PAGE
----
Type of Thesis
Active nematic liquid crystals have remarkable properties that are only now starting to be understood. These non-equilibrium systems self-organize in solutions. We study a type of solu- tion consisting of microtubule filaments and motor proteins. Microtubules give structure to the cell, while motor proteins facilitate transport of molecules along microtubules. We compose sim- ulations and extract data to quantify stresses, pressure, filament distribution, and the order of two-dimensional active nematic liquid crystals. We identify and quantify phases and phase transi- tions, and seek to describe the physical properties of steady-state configurations. By characterizing these systems, we contribute to the developing field of non-equilibrium statistical mechanics, and provide a framework for further research in driven nematic liquid crystals.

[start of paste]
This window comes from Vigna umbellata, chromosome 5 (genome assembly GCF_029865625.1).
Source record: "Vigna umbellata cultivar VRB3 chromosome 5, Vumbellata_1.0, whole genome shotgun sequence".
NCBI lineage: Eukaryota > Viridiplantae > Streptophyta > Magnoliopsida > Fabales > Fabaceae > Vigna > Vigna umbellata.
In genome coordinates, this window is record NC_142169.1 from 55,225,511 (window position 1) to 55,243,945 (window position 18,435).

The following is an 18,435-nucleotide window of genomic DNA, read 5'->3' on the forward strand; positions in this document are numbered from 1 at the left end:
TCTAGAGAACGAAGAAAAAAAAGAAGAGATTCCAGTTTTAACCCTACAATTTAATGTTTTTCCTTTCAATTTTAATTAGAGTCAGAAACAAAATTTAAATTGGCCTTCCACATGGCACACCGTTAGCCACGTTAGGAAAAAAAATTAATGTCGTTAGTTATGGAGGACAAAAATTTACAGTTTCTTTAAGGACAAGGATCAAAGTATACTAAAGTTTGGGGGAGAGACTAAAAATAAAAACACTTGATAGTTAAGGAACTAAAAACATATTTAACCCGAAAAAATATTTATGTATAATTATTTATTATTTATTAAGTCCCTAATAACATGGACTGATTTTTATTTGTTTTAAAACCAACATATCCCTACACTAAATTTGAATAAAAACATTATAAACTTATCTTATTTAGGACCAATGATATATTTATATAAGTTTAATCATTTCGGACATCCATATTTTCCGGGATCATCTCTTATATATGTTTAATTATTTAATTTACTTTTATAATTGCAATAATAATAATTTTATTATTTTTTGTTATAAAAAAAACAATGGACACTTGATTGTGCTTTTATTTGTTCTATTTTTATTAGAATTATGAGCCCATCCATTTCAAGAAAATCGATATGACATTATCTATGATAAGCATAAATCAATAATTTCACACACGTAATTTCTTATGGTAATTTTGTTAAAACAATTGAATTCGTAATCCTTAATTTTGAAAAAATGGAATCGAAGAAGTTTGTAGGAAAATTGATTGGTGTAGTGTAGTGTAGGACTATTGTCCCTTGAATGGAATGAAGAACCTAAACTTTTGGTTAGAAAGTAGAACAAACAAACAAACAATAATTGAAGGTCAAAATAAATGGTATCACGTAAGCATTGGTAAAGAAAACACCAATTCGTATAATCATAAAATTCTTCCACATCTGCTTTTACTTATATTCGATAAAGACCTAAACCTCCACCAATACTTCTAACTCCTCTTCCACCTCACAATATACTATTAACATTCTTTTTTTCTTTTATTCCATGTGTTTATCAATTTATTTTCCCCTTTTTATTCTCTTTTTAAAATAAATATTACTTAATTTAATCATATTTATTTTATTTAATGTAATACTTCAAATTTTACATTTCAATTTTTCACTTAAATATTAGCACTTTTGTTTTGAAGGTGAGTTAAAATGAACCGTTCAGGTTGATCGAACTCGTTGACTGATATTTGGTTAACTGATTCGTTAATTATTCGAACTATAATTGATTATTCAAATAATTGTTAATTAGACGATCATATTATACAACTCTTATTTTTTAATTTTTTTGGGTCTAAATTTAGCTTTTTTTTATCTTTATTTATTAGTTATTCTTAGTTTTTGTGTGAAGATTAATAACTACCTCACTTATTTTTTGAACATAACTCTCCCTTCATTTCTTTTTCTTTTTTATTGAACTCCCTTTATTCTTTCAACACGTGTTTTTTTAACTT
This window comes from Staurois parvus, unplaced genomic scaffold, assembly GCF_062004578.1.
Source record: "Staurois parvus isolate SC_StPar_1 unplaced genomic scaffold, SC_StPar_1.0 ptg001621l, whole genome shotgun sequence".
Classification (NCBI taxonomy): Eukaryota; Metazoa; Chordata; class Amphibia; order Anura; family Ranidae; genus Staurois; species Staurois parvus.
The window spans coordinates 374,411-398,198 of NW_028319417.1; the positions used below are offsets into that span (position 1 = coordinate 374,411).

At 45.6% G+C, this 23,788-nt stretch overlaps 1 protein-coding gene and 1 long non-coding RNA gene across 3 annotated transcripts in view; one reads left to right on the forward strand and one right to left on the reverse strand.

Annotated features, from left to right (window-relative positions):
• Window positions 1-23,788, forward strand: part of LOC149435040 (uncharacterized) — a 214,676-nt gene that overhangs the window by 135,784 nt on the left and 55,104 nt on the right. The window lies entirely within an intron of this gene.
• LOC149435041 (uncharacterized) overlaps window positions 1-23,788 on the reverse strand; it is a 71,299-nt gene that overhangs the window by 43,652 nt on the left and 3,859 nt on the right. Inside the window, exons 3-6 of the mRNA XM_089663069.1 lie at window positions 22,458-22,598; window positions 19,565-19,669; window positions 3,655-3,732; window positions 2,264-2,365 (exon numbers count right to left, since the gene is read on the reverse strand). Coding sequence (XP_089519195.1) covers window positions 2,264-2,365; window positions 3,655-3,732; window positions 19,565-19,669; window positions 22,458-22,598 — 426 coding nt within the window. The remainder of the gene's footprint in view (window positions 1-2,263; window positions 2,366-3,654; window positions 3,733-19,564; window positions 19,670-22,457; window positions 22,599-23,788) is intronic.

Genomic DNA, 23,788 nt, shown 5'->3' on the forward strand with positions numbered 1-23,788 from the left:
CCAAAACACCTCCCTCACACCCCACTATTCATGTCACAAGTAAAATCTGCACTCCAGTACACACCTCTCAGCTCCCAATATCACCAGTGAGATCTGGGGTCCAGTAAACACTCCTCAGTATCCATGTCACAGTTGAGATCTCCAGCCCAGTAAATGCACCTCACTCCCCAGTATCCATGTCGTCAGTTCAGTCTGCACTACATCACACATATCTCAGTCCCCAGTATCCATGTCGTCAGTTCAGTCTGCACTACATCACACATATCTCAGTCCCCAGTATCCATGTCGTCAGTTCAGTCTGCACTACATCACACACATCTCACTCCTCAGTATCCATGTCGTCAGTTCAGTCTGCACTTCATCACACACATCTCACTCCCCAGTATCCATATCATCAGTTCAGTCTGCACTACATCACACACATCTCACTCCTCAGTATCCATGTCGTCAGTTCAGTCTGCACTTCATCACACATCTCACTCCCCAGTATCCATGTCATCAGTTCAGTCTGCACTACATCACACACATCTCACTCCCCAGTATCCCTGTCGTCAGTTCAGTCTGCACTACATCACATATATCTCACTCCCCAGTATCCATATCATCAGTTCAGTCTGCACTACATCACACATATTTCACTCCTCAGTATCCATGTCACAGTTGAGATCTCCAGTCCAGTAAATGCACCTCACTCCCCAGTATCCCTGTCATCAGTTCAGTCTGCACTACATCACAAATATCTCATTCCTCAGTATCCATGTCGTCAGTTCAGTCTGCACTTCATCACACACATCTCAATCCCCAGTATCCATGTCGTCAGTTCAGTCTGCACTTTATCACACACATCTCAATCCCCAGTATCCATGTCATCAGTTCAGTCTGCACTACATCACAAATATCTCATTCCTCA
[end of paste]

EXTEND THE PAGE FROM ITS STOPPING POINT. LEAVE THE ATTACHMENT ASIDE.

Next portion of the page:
Stemo, Garrek, "Phase characterization of microtubule-motor active nematic liquid crystals" (2018). Undergraduate Honors Theses. 1559.